Damaged freight is a pesky problem that many shippers have to deal with on a daily basis.
However, regardless of what you do to protect your freight, there is nothing that completely eliminates the possibility of accidents. But it isn't only shippers who are faced with this problem. Many carriers also proactively seek out ways to protect their client's freight. After all, any damage to freight impacts the carriers performance rating even if it was not intentional.
One method that has come along to help reduce damage and save the day is the Safe Stack system.
Safe Stack is basically a loading platform that helps shippers and carriers efficiently stack freight inside of a cargo container. In theory, the Safe Stack system will permit freight to fit more securely, reduce shifting while in transit, and also improve the off-load time. While the system is still being tested and has not been 100% accepted by the entire logistics community, it does show potential for rapid expansion sooner than later.
So, let’s take some time to introduce you to the Safe Stack system in today’s Redwood Logistics blog!
How Does the Safe Stack System Work?
The current version of the Safe Stack was introduced by an LTL carrier about five years ago. The concept has been used unofficially in freight movement for several years, however.
Essentially, it’s a loading system that is built inside of a container or shipping trailer. It is secured inside the unit to keep freight secure while in motion.
When carriers use the system as intended, it can improve delivery and loading times, keep freight protected, and reduces damage while on road. The idea is that the system will produce fewer damaged freight claims, shippers experience less damage and delivery delays. Furthermore, carriers receive better ratings as a result of reduced freight damage. This platform is truly a win-win for everyone.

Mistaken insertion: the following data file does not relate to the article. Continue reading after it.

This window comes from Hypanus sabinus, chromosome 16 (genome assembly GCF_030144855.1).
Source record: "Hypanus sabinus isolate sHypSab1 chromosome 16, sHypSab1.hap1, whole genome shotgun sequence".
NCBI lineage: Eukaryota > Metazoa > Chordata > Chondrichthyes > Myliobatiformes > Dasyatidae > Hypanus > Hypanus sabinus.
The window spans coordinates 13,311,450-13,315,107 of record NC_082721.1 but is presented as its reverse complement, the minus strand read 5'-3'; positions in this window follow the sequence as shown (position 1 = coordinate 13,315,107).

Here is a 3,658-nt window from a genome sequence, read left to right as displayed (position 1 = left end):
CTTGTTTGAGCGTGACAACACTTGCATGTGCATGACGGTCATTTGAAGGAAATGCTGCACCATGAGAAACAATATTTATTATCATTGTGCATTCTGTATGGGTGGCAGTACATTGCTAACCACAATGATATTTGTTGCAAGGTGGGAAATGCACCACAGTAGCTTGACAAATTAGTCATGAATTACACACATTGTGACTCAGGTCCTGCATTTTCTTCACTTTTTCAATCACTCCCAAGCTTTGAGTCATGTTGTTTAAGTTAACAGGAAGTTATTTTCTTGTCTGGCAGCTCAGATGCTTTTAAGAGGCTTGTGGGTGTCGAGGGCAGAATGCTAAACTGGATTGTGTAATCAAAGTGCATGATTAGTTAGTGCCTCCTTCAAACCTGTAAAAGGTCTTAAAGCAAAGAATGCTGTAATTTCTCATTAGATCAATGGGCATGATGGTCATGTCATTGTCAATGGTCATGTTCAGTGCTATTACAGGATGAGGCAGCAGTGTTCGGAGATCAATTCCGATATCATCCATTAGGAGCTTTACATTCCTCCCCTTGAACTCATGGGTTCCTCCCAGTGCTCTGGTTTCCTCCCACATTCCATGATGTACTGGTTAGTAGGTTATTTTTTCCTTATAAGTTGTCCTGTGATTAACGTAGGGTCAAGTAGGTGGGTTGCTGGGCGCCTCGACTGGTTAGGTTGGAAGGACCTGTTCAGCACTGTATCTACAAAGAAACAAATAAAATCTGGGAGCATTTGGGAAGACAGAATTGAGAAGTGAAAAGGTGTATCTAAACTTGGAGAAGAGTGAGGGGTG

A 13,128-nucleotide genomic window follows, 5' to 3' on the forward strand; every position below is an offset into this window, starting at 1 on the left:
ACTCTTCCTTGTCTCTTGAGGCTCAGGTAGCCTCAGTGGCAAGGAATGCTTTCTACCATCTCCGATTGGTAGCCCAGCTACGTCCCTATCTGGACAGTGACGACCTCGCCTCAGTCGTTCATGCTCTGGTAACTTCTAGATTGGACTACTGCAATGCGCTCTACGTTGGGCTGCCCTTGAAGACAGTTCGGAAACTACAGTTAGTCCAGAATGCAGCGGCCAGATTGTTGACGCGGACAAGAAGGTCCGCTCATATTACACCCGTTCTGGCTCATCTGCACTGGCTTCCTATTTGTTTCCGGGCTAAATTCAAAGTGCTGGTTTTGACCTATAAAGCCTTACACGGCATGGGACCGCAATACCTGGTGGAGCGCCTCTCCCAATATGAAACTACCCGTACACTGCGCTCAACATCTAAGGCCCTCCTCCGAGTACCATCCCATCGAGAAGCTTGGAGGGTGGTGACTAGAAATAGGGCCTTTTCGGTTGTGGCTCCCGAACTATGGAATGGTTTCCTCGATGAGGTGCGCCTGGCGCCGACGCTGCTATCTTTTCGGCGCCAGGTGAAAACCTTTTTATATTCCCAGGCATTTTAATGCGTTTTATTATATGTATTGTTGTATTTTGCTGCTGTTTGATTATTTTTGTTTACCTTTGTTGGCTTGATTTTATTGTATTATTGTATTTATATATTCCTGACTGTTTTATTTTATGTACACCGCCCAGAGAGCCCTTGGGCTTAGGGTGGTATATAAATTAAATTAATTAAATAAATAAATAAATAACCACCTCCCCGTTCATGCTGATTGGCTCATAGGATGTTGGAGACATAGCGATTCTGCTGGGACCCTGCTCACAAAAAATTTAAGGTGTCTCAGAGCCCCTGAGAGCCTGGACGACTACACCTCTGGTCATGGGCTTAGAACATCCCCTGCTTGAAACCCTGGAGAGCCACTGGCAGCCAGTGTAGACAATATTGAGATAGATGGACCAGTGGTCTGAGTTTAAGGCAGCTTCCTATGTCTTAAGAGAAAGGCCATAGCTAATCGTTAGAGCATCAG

This is how the safe stack system is used with LTL or FTL shipments:
All freight is safely secured on solid skids or pallets.
Larger freight (typically in drums) are loaded toward the front of the trailer, which provides a solid base for the safe stack.
After the first pallets are secured, the loading team will apply a deck above the primary pallets on the front of the trailer – assisted by load beams. Sheets of plywood are then installed above the load beams, where smaller boxes of loose freight are stacked and secured. This provides additional support and reduced shifting while movement.
When the primary ‘stack’ is completed, a second row is created. The only difference with the second row is that the freight is stacked slightly higher, again, to reduce shifting. Depending on the size of the trailer, and the size of each pallet, there can be up to 5 rows of freight in a container.
With each row that is built, freight is staggered and strapped to the floor and the walls of the trailer. Finally, freight is wrapped with shrink wrap – as a final layer of protection.
The Pros and Cons of this Stacking System
After reviewing how the freight is loaded, it would appear logical that it’s a rather incredible way to secure freight inside a trailer or freight container. However, there are some pros and cons that should be considered and addressed to provide transparency.
Some of the PROS of using the Safe Stack System include:
Carriers and shippers both benefit from improved delivery rates without freight damage.
Both carriers and shippers save money by not having to replace damaged freight, which improves profitability.
The recipient is rewarded with viable freight they can use – without delays in receiving or having to set up return shipments.
While it appears that using the Safe Stack is a no-brainer for carriers, there are some hurdles or CONS to using them:
It takes a lot of time and revenue to get started. Safe Stack infrastructure is costly and time-consuming to install inside of a container. Plus, once you use the safe stack system, the container can only be loaded via this method. In the end, many carriers are not willing to invest the time, people, resources, and most importantly – money.
Safe Stack training takes more training. The main problem with this loading methodology is that not all freight is equally sized. This introduces the reality that freight loads must be calculated, and adjusted for maximum safety, but also equal weight distribution.
The theory of safe stack systems is viable and a great way to reduce most freight damage while in transit. Of course, shippers should also consider that the way they load freight onto pallets can also reduce shrink. If you’re a shipper and would like to learn more about proper freight loading techniques, contact Redwood Logistics today!